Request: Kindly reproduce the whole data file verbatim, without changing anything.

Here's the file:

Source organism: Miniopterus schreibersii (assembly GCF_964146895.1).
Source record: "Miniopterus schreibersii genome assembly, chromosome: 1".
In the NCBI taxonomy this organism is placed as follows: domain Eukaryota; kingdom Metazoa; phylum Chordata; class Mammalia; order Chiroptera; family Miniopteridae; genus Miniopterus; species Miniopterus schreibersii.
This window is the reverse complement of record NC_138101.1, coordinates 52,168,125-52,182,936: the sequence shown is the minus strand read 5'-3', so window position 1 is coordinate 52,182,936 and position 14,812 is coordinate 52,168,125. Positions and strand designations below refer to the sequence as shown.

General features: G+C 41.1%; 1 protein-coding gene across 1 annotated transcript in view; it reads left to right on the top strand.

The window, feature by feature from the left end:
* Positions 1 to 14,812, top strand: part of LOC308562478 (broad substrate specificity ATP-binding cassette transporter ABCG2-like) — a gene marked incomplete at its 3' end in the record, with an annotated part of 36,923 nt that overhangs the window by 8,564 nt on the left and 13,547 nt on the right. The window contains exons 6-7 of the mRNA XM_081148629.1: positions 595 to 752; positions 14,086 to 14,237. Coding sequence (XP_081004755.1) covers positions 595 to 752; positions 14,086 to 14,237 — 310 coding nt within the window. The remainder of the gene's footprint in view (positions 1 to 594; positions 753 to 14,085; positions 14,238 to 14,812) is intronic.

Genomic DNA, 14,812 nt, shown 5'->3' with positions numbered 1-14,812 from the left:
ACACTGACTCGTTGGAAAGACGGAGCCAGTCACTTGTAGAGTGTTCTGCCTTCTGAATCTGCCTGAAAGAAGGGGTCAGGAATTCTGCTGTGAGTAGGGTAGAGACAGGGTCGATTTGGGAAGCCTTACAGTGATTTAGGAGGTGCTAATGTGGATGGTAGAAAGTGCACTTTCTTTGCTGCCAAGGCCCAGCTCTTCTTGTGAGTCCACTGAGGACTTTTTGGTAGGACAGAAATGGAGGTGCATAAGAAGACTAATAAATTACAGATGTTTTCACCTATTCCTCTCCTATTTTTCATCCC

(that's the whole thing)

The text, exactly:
Source organism: Miniopterus schreibersii (assembly GCF_964146895.1).
Source record: "Miniopterus schreibersii genome assembly, chromosome: 1".
In the NCBI taxonomy this organism is placed as follows: domain Eukaryota; kingdom Metazoa; phylum Chordata; class Mammalia; order Chiroptera; family Miniopteridae; genus Miniopterus; species Miniopterus schreibersii.
This window is the reverse complement of record NC_138101.1, coordinates 52,168,125-52,182,936: the sequence shown is the minus strand read 5'-3', so window position 1 is coordinate 52,182,936 and position 14,812 is coordinate 52,168,125. Positions and strand designations below refer to the sequence as shown.

General features: G+C 41.1%; 1 protein-coding gene across 1 annotated transcript in view; it reads left to right on the top strand.

The window, feature by feature from the left end:
* Positions 1 to 14,812, top strand: part of LOC308562478 (broad substrate specificity ATP-binding cassette transporter ABCG2-like) — a gene marked incomplete at its 3' end in the record, with an annotated part of 36,923 nt that overhangs the window by 8,564 nt on the left and 13,547 nt on the right. The window contains exons 6-7 of the mRNA XM_081148629.1: positions 595 to 752; positions 14,086 to 14,237. Coding sequence (XP_081004755.1) covers positions 595 to 752; positions 14,086 to 14,237 — 310 coding nt within the window. The remainder of the gene's footprint in view (positions 1 to 594; positions 753 to 14,085; positions 14,238 to 14,812) is intronic.

Genomic DNA, 14,812 nt, shown 5'->3' with positions numbered 1-14,812 from the left:
ACACTGACTCGTTGGAAAGACGGAGCCAGTCACTTGTAGAGTGTTCTGCCTTCTGAATCTGCCTGAAAGAAGGGGTCAGGAATTCTGCTGTGAGTAGGGTAGAGACAGGGTCGATTTGGGAAGCCTTACAGTGATTTAGGAGGTGCTAATGTGGATGGTAGAAAGTGCACTTTCTTTGCTGCCAAGGCCCAGCTCTTCTTGTGAGTCCACTGAGGACTTTTTGGTAGGACAGAAATGGAGGTGCATAAGAAGACTAATAAATTACAGATGTTTTCACCTATTCCTCTCCTATTTTTCATCCC